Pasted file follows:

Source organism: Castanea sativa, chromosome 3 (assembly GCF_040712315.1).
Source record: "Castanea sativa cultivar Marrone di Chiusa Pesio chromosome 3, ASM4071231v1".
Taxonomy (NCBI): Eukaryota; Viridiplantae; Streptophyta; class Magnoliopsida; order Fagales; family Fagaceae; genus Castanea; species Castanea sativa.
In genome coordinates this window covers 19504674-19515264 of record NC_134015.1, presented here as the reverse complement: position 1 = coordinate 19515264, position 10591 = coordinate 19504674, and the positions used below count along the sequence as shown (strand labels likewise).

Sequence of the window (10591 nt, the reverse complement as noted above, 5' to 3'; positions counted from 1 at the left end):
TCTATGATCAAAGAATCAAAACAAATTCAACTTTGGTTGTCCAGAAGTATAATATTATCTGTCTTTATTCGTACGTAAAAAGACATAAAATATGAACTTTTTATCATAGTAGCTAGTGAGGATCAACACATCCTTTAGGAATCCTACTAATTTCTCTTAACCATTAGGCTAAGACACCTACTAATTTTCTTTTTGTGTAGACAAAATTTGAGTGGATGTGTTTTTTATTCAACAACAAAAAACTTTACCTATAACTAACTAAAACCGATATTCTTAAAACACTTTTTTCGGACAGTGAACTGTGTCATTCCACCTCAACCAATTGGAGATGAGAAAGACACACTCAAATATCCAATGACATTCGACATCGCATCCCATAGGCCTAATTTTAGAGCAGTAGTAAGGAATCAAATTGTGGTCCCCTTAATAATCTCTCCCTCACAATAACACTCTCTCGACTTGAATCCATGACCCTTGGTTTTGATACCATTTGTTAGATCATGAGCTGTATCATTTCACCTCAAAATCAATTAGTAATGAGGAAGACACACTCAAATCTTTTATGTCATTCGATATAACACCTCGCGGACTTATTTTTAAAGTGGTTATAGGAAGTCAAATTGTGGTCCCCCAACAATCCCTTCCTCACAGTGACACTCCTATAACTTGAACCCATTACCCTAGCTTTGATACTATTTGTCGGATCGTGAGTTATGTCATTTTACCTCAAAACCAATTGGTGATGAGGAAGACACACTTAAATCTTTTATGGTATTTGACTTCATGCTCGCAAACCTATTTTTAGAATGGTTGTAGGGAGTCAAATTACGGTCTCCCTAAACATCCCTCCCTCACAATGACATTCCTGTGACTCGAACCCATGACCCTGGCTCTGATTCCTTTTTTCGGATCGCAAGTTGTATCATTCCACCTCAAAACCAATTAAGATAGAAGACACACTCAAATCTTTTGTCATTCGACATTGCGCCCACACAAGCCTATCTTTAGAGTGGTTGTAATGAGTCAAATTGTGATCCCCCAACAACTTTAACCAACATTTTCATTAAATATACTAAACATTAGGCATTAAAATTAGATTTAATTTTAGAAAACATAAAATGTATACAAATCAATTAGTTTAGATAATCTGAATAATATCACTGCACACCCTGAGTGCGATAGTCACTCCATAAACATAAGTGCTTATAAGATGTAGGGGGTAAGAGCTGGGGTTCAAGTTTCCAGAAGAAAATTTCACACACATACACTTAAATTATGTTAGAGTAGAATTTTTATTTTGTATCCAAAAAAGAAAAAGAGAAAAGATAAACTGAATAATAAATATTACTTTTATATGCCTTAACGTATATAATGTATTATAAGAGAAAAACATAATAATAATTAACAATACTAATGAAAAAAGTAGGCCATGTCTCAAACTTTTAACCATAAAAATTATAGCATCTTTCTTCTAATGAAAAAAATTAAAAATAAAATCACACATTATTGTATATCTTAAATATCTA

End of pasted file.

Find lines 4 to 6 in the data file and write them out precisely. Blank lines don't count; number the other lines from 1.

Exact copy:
In genome coordinates this window covers 19504674-19515264 of record NC_134015.1, presented here as the reverse complement: position 1 = coordinate 19515264, position 10591 = coordinate 19504674, and the positions used below count along the sequence as shown (strand labels likewise).

Sequence of the window (10591 nt, the reverse complement as noted above, 5' to 3'; positions counted from 1 at the left end):
TCTATGATCAAAGAATCAAAACAAATTCAACTTTGGTTGTCCAGAAGTATAATATTATCTGTCTTTATTCGTACGTAAAAAGACATAAAATATGAACTTTTTATCATAGTAGCTAGTGAGGATCAACACATCCTTTAGGAATCCTACTAATTTCTCTTAACCATTAGGCTAAGACACCTACTAATTTTCTTTTTGTGTAGACAAAATTTGAGTGGATGTGTTTTTTATTCAACAACAAAAAACTTTACCTATAACTAACTAAAACCGATATTCTTAAAACACTTTTTTCGGACAGTGAACTGTGTCATTCCACCTCAACCAATTGGAGATGAGAAAGACACACTCAAATATCCAATGACATTCGACATCGCATCCCATAGGCCTAATTTTAGAGCAGTAGTAAGGAATCAAATTGTGGTCCCCTTAATAATCTCTCCCTCACAATAACACTCTCTCGACTTGAATCCATGACCCTTGGTTTTGATACCATTTGTTAGATCATGAGCTGTATCATTTCACCTCAAAATCAATTAGTAATGAGGAAGACACACTCAAATCTTTTATGTCATTCGATATAACACCTCGCGGACTTATTTTTAAAGTGGTTATAGGAAGTCAAATTGTGGTCCCCCAACAATCCCTTCCTCACAGTGACACTCCTATAACTTGAACCCATTACCCTAGCTTTGATACTATTTGTCGGATCGTGAGTTATGTCATTTTACCTCAAAACCAATTGGTGATGAGGAAGACACACTTAAATCTTTTATGGTATTTGACTTCATGCTCGCAAACCTATTTTTAGAATGGTTGTAGGGAGTCAAATTACGGTCTCCCTAAACATCCCTCCCTCACAATGACATTCCTGTGACTCGAACCCATGACCCTGGCTCTGATTCCTTTTTTCGGATCGCAAGTTGTATCATTCCACCTCAAAACCAATTAAGATAGAAGACACACTCAAATCTTTTGTCATTCGACATTGCGCCCACACAAGCCTATCTTTAGAGTGGTTGTAATGAGTCAAATTGTGATCCCCCAACAACTTTAACCAACATTTTCATTAAATATACTAAACATTAGGCATTAAAATTAGATTTAATTTTAGAAAACATAAAATGTATACAAATCAATTAGTTTAGATAATCTGAATAATATCACTGCACACCCTGAGTGCGATAGTCACTCCATAAACATAAGTGCTTATAAGATGTAGGGGGTAAGAGCTGGGGTTCAAGTTTCCAGAAGAAAATTTCACACACATACACTTAAATTATGTTAGAGTAGAATTTTTATTTTGTATCCAAAAAAGAAAAAGAGAAAAGATAAACTGAATAATAAATATTACTTTTATATGCCTTAACGTATATAATGTATTATAAGAGAAAAACATAATAATAATTAACAATACTAATGAAAAAAGTAGGCCATGTCTCAAACTTTTAACCATAAAAATTATAGCATCTTTCTTCTAATGAAAAAAATTAAAAATAAAATCACACATTATTGTATATCTTAAATATCTA